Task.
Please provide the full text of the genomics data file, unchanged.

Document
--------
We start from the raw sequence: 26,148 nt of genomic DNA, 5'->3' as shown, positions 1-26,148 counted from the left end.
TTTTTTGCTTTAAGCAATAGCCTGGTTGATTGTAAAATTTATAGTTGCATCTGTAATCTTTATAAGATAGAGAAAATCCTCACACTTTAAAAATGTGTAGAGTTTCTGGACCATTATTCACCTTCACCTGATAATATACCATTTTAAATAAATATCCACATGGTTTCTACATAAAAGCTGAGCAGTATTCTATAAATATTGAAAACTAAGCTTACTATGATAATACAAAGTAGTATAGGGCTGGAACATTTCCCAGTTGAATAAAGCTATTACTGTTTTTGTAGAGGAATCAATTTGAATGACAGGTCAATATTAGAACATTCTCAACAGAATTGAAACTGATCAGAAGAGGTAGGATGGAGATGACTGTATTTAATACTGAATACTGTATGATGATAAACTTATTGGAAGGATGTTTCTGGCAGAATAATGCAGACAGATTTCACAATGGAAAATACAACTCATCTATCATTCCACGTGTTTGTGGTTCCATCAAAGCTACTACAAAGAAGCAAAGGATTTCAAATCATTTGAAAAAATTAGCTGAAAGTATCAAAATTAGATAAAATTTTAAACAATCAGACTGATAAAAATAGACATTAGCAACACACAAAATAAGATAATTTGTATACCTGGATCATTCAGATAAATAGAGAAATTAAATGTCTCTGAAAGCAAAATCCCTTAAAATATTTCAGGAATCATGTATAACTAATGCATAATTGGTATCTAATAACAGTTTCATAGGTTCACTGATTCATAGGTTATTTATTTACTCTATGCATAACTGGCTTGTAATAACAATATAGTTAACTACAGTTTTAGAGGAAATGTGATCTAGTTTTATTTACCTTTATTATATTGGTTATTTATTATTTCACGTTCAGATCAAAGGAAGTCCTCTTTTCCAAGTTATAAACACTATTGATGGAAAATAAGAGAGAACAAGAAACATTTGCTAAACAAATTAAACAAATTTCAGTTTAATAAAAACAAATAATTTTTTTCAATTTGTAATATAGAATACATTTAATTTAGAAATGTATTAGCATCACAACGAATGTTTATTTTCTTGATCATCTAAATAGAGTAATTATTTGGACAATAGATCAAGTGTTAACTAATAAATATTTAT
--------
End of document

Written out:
We start from the raw sequence: 26,148 nt of genomic DNA, 5'->3' as shown, positions 1-26,148 counted from the left end.
TTTTTTGCTTTAAGCAATAGCCTGGTTGATTGTAAAATTTATAGTTGCATCTGTAATCTTTATAAGATAGAGAAAATCCTCACACTTTAAAAATGTGTAGAGTTTCTGGACCATTATTCACCTTCACCTGATAATATACCATTTTAAATAAATATCCACATGGTTTCTACATAAAAGCTGAGCAGTATTCTATAAATATTGAAAACTAAGCTTACTATGATAATACAAAGTAGTATAGGGCTGGAACATTTCCCAGTTGAATAAAGCTATTACTGTTTTTGTAGAGGAATCAATTTGAATGACAGGTCAATATTAGAACATTCTCAACAGAATTGAAACTGATCAGAAGAGGTAGGATGGAGATGACTGTATTTAATACTGAATACTGTATGATGATAAACTTATTGGAAGGATGTTTCTGGCAGAATAATGCAGACAGATTTCACAATGGAAAATACAACTCATCTATCATTCCACGTGTTTGTGGTTCCATCAAAGCTACTACAAAGAAGCAAAGGATTTCAAATCATTTGAAAAAATTAGCTGAAAGTATCAAAATTAGATAAAATTTTAAACAATCAGACTGATAAAAATAGACATTAGCAACACACAAAATAAGATAATTTGTATACCTGGATCATTCAGATAAATAGAGAAATTAAATGTCTCTGAAAGCAAAATCCCTTAAAATATTTCAGGAATCATGTATAACTAATGCATAATTGGTATCTAATAACAGTTTCATAGGTTCACTGATTCATAGGTTATTTATTTACTCTATGCATAACTGGCTTGTAATAACAATATAGTTAACTACAGTTTTAGAGGAAATGTGATCTAGTTTTATTTACCTTTATTATATTGGTTATTTATTATTTCACGTTCAGATCAAAGGAAGTCCTCTTTTCCAAGTTATAAACACTATTGATGGAAAATAAGAGAGAACAAGAAACATTTGCTAAACAAATTAAACAAATTTCAGTTTAATAAAAACAAATAATTTTTTTCAATTTGTAATATAGAATACATTTAATTTAGAAATGTATTAGCATCACAACGAATGTTTATTTTCTTGATCATCTAAATAGAGTAATTATTTGGACAATAGATCAAGTGTTAACTAATAAATATTTAT